The pastor changed the 57 cents into all pennies and sold them for the sum of $250.00. Along with the $250.00, 54 of the original pennies were returned and mounted in a plaque as a reminder of the gift. The Wiatt Mite Society was organized to continue collecting funds and secure plans for new facilities. And the dream kept growing and snowballing into what we know today as Temple Baptist Church in Philadelphia, PA, with seating for over 3000 people. The dream didn’t end there, Temple University found its early beginnings in one of the first buildings acquired by the Wiatt Mite Society and Samaritan Hospital, now Temple University Hospital, began as a 20-bed facility in 1892. Today the hospital houses 722 beds and the Temple University campus provides education for around 30,000 students.
 
Experts disagree on the validity of this story but we do know that Pastor Russell Conwell did tell the story, birth records do show the birth of Hattie May Wiatt and events do bear out the growth and development of the church, university, and hospital. Whether or not Pastor Conwell was a good motivational speaker or Hattie really did start this whole ball rolling, the effect has its parallel to what has happened here at Aldersgate. We are not looking to build a university or hospital but over a decade ago a dream began when our new Worship Center was built and, more recently, when our beautiful Learning Center became a reality. We wanted to reach many more children to teach them that God loves them and watches over them. We wanted to leave a legacy for all who come after us.
 
The building is there and right now it sits empty, but this won’t last forever. We will be back at church worshipping and fellowshipping together. But there is more we need to do. We need to remember that the bills still need to be paid even though we are not physically there. As you are able, giving may continue online or by mail. We also need to take this time and pray about what each of us can do to continue to make the dream a reality once our doors are open again. That may look something like volunteering to teach children or lead a youth group or help with VBS. It may mean mentoring in one of the school programs we sponsor. It may mean helping at Abundant Blessings or Least of These. It may mean inviting a neighbor child for milk and cookies until Mom gets home from work.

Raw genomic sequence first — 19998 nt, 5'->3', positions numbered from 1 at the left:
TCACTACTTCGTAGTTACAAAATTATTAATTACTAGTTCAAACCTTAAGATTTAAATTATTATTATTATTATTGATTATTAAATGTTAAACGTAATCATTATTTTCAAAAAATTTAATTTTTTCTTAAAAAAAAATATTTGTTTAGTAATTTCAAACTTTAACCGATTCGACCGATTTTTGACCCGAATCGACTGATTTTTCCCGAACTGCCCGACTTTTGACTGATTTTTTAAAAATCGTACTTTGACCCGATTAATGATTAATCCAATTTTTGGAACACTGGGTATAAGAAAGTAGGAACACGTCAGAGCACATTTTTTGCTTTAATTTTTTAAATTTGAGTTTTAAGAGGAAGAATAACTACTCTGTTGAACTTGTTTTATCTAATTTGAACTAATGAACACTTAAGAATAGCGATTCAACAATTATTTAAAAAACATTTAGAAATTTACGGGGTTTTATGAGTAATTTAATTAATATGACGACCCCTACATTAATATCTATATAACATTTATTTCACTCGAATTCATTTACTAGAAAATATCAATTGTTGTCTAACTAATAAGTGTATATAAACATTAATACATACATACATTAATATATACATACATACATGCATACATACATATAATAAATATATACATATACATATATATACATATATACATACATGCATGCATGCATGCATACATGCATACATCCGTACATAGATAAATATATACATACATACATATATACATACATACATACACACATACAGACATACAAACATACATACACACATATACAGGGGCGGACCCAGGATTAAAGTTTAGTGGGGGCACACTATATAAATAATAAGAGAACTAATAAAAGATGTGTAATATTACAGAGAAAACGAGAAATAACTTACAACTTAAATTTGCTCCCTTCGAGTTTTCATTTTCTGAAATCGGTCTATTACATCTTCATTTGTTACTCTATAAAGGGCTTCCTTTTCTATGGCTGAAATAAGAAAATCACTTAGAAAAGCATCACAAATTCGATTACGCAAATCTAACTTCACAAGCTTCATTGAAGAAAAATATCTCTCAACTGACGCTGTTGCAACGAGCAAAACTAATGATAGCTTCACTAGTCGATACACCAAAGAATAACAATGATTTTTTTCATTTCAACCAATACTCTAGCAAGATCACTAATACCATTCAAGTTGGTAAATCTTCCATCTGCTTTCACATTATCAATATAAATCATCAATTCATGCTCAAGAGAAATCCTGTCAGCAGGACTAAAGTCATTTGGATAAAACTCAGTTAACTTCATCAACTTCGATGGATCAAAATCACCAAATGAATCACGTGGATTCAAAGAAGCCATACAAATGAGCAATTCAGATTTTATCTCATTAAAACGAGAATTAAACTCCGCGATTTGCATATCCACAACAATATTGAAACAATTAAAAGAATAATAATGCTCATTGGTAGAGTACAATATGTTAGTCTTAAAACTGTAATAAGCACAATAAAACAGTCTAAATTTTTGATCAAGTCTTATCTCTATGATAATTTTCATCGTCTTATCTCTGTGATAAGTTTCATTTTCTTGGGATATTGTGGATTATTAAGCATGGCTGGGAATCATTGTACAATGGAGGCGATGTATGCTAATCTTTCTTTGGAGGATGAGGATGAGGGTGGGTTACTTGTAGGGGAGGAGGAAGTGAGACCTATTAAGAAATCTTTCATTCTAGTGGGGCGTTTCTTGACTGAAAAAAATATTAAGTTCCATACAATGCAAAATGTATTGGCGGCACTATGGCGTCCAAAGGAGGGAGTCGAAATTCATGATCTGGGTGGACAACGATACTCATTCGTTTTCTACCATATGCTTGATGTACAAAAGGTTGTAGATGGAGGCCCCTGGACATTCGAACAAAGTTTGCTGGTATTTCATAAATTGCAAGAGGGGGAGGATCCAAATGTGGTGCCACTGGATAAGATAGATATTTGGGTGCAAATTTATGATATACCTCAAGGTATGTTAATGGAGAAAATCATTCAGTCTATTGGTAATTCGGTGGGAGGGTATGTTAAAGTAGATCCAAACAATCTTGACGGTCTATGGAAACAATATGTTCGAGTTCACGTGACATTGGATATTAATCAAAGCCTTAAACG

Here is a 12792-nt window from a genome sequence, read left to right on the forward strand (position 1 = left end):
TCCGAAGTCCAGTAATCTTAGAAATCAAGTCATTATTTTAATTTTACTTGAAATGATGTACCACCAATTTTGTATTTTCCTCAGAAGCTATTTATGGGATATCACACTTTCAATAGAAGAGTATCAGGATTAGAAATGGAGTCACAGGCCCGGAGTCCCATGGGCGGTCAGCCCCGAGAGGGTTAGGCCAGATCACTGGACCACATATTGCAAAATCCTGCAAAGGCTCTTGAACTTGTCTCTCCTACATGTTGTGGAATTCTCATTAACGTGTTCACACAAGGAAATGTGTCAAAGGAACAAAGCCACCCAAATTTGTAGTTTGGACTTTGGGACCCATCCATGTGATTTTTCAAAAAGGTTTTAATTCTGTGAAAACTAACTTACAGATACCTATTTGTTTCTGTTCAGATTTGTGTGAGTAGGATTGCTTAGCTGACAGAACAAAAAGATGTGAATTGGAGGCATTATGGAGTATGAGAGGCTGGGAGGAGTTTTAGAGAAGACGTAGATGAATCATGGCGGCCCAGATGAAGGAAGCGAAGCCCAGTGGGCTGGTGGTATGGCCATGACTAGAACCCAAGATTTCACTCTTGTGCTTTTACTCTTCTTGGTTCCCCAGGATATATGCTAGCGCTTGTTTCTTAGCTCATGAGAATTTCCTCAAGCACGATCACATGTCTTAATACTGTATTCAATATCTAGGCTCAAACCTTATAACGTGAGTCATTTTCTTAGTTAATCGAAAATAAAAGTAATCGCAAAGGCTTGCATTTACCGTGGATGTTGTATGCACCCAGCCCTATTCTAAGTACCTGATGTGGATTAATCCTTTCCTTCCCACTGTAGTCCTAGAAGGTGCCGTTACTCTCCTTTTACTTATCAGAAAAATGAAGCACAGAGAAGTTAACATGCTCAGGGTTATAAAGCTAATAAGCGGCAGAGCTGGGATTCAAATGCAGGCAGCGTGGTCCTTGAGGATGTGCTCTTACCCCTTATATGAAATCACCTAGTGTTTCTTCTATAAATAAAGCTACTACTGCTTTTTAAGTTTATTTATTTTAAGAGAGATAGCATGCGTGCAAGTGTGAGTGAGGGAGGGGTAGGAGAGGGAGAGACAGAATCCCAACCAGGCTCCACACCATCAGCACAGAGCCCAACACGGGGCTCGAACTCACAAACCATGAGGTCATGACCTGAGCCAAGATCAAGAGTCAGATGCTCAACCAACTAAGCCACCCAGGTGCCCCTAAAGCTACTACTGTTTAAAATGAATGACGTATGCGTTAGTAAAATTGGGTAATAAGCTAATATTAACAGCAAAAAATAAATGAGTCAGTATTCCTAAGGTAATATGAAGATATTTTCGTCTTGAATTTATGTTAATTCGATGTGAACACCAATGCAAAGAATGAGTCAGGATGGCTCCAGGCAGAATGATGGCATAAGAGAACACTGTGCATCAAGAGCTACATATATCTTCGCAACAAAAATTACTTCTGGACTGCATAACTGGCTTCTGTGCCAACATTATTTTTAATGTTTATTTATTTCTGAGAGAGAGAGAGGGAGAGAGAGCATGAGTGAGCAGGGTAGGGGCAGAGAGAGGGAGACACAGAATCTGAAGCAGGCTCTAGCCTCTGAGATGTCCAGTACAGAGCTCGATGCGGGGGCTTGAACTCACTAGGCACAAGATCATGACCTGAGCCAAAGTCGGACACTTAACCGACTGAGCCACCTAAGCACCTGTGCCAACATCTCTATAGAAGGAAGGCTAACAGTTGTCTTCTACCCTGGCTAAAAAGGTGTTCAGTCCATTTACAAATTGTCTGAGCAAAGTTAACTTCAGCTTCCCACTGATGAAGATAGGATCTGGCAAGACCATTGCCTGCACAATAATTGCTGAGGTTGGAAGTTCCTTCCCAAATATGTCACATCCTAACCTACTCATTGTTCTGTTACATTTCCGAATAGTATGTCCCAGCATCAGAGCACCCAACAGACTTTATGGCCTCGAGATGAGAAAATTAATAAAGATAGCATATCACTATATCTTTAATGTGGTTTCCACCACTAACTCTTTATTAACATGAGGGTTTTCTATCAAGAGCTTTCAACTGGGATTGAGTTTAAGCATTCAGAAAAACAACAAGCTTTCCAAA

Jesus said, “Let the children come to me and do not stop them, because the Kingdom of heaven belongs to such as these.” Matthew 19:14
 
Our work in the community takes on many faces and it never ends. Not because of lack of money or stormy weather or even COVID 19. We are still here and our doors are “figuratively” open.
 
(Note: Information used here about Hattie May Wiatt is taken from the article on file at the Temple University Library Archives and copy from the original text of Rev. Russell Conwell’s sermon may be found online in its entirety. Many articles have been written about the story and are easily found online by entering the name Hattie May Wiatt or simply “57 Cents”. Current numbers involving Temple University and Temple University Hospital appeared on their websites.)

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Stand Up

By: Ed Vigneaux

Grace and peace from God the Father and Christ Jesus our Savior.

I heard a sermon by Dr. David Jeremiah recently and the theme of the sermon was from the book of Daniel and in this book, God told Daniel to do 4 things.

  1. Do not stand down. In other words, do not ignore or disregard God’s message.
  2. Do not stand aside. Do not compromise your beliefs.
  3. Do not stand against. Daniel didn’t go around talking against the Babylonians, he lived among them.  He lived his life according to the teachings of God.  We too should live our life according to the teachings of God and His son Jesus.  Don’t go around accusing others of their sin.  Remember what Jesus said about removing the splinter from your neighbor’s eye while not removing the plank from your own eye.
  4. Do Stand up. Live your life according to God’s teachings and do not worry about tomorrow.  Daniel wanted to know everything that was going to happen, but God told him not to concern himself with everything that was going to happen, just live your life.  And He did.Let us love one another.  Let us Be Love.  We are blessed to be a blessing.

     


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Where is Happiness Found?

By: Ed Vigneaux

I read an article recently titled “Seven Steps to Happiness,” written by Wallace G. Smith and want to pass on those steps to those who aren’t happy in their life and also to all who want to know how they can be happier or maintain the happiness they have.

Life today can be extremely stressful.  We seem to search for refuge, rest, and relief and never completely find it.  When we look at the world around us, we can see that something is wrong or missing.  Most people are not happy.

In fact, the American Psychological Association notes that the national suicide rate has increased 33% from 1999 through 2017 and has increased sharply since 2006. It’s not about money.  America is proof that happiness is not found in collecting an abundance of physical things.

That is actually good news. It means that happiness is found within us. The following are seven steps that can possibly bring us the happiness we search for.